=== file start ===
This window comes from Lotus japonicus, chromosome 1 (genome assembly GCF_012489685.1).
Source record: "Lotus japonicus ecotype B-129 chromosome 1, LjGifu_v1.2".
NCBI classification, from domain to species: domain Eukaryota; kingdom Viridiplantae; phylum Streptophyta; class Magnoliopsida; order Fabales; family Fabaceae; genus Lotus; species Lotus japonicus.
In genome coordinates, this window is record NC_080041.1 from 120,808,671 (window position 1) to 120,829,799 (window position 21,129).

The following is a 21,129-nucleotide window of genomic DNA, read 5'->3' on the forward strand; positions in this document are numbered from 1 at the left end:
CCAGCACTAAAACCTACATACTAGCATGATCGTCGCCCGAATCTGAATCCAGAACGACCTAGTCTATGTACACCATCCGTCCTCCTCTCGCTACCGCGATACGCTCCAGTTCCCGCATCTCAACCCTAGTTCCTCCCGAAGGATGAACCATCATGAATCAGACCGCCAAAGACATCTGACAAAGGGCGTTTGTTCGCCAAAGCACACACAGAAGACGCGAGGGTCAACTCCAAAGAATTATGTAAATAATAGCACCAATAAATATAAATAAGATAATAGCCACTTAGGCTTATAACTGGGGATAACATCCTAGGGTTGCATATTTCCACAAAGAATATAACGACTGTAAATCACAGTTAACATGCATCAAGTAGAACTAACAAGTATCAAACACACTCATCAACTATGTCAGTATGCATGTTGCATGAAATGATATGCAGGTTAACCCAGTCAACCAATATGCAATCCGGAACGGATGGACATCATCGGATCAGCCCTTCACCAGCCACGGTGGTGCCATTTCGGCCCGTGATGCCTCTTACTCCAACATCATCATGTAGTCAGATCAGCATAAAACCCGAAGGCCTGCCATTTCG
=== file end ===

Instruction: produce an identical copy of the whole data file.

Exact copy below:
This window comes from Lotus japonicus, chromosome 1 (genome assembly GCF_012489685.1).
Source record: "Lotus japonicus ecotype B-129 chromosome 1, LjGifu_v1.2".
NCBI classification, from domain to species: domain Eukaryota; kingdom Viridiplantae; phylum Streptophyta; class Magnoliopsida; order Fabales; family Fabaceae; genus Lotus; species Lotus japonicus.
In genome coordinates, this window is record NC_080041.1 from 120,808,671 (window position 1) to 120,829,799 (window position 21,129).

The following is a 21,129-nucleotide window of genomic DNA, read 5'->3' on the forward strand; positions in this document are numbered from 1 at the left end:
CCAGCACTAAAACCTACATACTAGCATGATCGTCGCCCGAATCTGAATCCAGAACGACCTAGTCTATGTACACCATCCGTCCTCCTCTCGCTACCGCGATACGCTCCAGTTCCCGCATCTCAACCCTAGTTCCTCCCGAAGGATGAACCATCATGAATCAGACCGCCAAAGACATCTGACAAAGGGCGTTTGTTCGCCAAAGCACACACAGAAGACGCGAGGGTCAACTCCAAAGAATTATGTAAATAATAGCACCAATAAATATAAATAAGATAATAGCCACTTAGGCTTATAACTGGGGATAACATCCTAGGGTTGCATATTTCCACAAAGAATATAACGACTGTAAATCACAGTTAACATGCATCAAGTAGAACTAACAAGTATCAAACACACTCATCAACTATGTCAGTATGCATGTTGCATGAAATGATATGCAGGTTAACCCAGTCAACCAATATGCAATCCGGAACGGATGGACATCATCGGATCAGCCCTTCACCAGCCACGGTGGTGCCATTTCGGCCCGTGATGCCTCTTACTCCAACATCATCATGTAGTCAGATCAGCATAAAACCCGAAGGCCTGCCATTTCG